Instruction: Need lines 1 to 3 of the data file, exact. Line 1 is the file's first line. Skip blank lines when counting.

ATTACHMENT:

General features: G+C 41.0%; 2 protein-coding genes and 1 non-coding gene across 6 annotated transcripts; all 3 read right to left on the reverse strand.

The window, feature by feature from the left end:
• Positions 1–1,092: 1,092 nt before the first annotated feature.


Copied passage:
General features: G+C 41.0%; 2 protein-coding genes and 1 non-coding gene across 6 annotated transcripts; all 3 read right to left on the reverse strand.

The window, feature by feature from the left end:
• Positions 1–1,092: 1,092 nt before the first annotated feature.